Archbishop of Canterbury, Justin Welby, abandons his support for civil partnerships for heterosexual couples
U-turn will anger both Tory backbenchers and campaigners who argue heterosexual couples should be able to enter civil partnerships as an alternative to marriage
The Archbishop of Canterbury, Justin Welby, has abandoned his support for allowing heterosexual couples to enter into civil partnerships under pressure from the church hierarchy.
His climbdown will be welcomed by the Government as it looks to finally ensure the smooth passage of the equal marriage bill through the House of Commons this week, against Conservative backbench and Labour Catholic opposition.
But the Archbishop’s U-turn will anger both Tory backbenchers and campaigners who argue that in the name of equality, heterosexual couples should be able to enter civil partnerships as an alternative to marriage.
The Archbishop had assured campaigner Peter Tatchell four weeks ago during a private meeting in Lambeth House that when the Bill goes before the House of Lords, he would personally vote for an amendment legalising civil partnerships for heterosexuals.
But a statement, endorsed by Welby, has been put out by the Church of England contradicting his privately expressed opinion. It said: “We agree with the Government’s view that the Bill should not be amended to introduce an option of civil partnerships for couples of the opposite sex” and that it “would introduce further confusion about the place of marriage in society.”
It added that the Church was “unconvinced” there was a “genuine and widespread public need” for the change.
Peter Tatchell said yesterday that he would “be very upset” to think that Welby “had been lent on by the church hierarchy.” He added: “The Archbishop told me very clearly that he supported the right of heterosexual couples to have civil partnerships. I am very surprised that he is now saying that he endorses the church’s opposition. It seems to be a reversal of what he told me only four weeks ago.”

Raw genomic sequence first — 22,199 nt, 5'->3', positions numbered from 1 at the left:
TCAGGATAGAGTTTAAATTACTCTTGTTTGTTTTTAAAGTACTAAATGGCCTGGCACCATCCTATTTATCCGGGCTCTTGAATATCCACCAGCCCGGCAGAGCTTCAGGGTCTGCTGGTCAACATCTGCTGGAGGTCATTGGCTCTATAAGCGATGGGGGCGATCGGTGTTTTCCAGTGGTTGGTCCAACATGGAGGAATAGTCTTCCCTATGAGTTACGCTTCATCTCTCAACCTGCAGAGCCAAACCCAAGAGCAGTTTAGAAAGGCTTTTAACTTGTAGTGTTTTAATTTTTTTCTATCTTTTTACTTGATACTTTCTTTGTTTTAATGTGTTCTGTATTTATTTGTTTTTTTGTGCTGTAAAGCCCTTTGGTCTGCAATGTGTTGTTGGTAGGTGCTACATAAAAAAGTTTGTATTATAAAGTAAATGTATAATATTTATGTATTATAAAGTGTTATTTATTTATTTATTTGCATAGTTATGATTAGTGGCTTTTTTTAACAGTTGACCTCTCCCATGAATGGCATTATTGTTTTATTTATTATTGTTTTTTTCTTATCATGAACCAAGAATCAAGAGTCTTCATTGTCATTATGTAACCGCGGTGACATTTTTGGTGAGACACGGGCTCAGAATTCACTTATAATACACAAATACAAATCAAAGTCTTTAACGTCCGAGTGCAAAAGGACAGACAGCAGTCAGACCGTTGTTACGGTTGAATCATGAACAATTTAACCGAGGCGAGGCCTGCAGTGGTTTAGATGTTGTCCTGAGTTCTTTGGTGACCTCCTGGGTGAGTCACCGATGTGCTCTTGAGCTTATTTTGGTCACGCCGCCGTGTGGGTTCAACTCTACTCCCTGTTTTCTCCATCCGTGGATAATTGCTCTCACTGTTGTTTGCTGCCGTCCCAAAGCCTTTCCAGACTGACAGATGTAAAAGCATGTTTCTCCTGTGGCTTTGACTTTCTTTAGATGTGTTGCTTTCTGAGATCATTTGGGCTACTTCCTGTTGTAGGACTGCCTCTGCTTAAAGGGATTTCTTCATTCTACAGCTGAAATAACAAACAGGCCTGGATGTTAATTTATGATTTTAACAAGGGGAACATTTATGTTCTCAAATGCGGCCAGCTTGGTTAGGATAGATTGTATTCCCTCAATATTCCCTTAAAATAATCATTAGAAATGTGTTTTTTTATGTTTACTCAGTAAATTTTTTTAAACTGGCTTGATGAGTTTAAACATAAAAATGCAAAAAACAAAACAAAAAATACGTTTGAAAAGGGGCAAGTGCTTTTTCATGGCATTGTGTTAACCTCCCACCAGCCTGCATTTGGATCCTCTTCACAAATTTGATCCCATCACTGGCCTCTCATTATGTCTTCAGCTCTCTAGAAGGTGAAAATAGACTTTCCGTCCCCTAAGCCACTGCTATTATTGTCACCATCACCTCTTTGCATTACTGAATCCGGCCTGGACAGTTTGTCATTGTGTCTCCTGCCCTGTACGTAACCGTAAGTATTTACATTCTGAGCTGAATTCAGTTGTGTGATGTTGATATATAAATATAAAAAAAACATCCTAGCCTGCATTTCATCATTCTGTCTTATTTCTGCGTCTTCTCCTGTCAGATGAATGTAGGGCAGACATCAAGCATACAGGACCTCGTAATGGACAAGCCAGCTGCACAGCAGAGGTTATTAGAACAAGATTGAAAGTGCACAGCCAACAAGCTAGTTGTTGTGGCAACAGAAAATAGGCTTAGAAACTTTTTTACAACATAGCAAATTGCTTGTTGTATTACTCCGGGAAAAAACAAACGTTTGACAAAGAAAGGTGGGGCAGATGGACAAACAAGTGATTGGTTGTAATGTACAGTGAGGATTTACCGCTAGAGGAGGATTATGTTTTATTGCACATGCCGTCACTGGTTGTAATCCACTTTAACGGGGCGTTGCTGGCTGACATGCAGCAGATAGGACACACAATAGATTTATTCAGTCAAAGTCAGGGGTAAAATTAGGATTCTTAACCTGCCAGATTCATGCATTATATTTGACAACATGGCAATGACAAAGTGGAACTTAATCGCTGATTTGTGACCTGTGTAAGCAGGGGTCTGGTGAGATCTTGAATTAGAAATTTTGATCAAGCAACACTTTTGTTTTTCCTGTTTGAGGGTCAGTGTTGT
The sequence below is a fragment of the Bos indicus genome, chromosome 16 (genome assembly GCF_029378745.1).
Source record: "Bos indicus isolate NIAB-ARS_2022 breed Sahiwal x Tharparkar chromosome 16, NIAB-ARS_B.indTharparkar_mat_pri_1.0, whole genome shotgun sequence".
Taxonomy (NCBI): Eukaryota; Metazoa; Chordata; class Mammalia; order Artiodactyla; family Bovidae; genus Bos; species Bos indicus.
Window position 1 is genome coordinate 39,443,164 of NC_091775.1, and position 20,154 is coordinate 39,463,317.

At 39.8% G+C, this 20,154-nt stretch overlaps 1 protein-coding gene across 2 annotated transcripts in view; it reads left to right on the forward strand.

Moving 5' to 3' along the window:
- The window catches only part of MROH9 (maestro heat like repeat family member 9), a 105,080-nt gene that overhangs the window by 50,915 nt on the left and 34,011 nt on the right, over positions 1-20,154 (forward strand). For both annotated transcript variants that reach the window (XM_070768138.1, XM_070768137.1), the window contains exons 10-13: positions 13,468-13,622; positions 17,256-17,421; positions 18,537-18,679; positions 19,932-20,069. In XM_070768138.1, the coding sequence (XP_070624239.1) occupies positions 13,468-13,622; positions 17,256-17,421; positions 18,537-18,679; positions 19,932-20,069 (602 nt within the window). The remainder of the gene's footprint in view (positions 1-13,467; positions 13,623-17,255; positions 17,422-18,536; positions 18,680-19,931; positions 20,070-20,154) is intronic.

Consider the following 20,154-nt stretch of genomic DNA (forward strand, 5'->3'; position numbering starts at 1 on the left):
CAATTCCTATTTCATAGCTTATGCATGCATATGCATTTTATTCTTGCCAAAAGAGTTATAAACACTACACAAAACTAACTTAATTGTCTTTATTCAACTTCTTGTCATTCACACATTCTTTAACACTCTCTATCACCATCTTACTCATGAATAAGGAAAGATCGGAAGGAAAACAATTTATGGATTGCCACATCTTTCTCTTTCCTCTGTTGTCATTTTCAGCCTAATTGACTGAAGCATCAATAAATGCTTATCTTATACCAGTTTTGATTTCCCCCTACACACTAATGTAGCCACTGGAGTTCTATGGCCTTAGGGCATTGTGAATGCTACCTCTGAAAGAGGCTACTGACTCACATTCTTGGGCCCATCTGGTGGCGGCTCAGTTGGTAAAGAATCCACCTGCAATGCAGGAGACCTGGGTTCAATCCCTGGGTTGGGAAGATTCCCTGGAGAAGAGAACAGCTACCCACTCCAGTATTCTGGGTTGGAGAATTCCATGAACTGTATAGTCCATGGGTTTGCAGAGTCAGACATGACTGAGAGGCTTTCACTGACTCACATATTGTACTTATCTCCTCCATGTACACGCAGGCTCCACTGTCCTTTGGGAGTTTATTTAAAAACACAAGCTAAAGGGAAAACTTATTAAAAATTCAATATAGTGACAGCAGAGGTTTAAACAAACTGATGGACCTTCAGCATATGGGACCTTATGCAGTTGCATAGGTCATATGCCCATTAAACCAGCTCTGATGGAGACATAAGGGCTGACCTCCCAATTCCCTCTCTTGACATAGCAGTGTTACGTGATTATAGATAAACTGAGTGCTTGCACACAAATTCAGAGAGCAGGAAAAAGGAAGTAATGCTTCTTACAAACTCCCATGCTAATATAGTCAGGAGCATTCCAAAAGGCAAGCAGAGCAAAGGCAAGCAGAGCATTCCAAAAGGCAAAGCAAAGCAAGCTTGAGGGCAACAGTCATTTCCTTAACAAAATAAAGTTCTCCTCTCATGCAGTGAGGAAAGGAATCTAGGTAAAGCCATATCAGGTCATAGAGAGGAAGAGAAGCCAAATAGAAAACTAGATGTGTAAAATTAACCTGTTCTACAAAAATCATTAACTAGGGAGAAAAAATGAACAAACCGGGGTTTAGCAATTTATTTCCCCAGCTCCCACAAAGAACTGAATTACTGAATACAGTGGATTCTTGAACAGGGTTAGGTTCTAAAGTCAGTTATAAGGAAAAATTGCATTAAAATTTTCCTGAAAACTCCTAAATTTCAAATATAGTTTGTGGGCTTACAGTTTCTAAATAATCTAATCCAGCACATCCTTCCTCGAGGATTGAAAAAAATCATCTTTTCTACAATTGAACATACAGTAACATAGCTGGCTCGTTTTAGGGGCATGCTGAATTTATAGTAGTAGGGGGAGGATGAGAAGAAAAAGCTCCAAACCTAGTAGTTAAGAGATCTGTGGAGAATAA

A spokesman for Archbishop Welby said he “supports” what is said in the submission. He would not comment on the private meeting with Mr Tatchell.
The Defence Secretary Philip Hammond broke ranks last week to suggest there was a “real sense of anger” among voters over changing legislation to grant marriage to same-sex couples.
The Shadow Home Secretary Yvette Cooper writes in tomorrow’s Independent on Sunday that “It’s about time [the Bill] got the celebratory fanfare it deserves.” She said: “So far we’ve heard the shouting from the Tory right. Ministers are gritting their teeth and wishing it was over. The Prime Minister has gone to ground. Yet this Bill is no embarrassment to be rushed through without comment, it is a cause for celebration.
“I hope David Cameron will show confidence and not allow the Equal Marriage Bill to get sucked into another vortex of bitter Tory wrangling. I hope we hear as many people as possible supporting the chance for couples who want to get married whatever their gender or sexuality and championing equality.”
France became the ninth country in Europe, and 14th worldwide, to legalise gay marriage after the Constitutional Council rejected a challenge by the right wing opposition on Friday.
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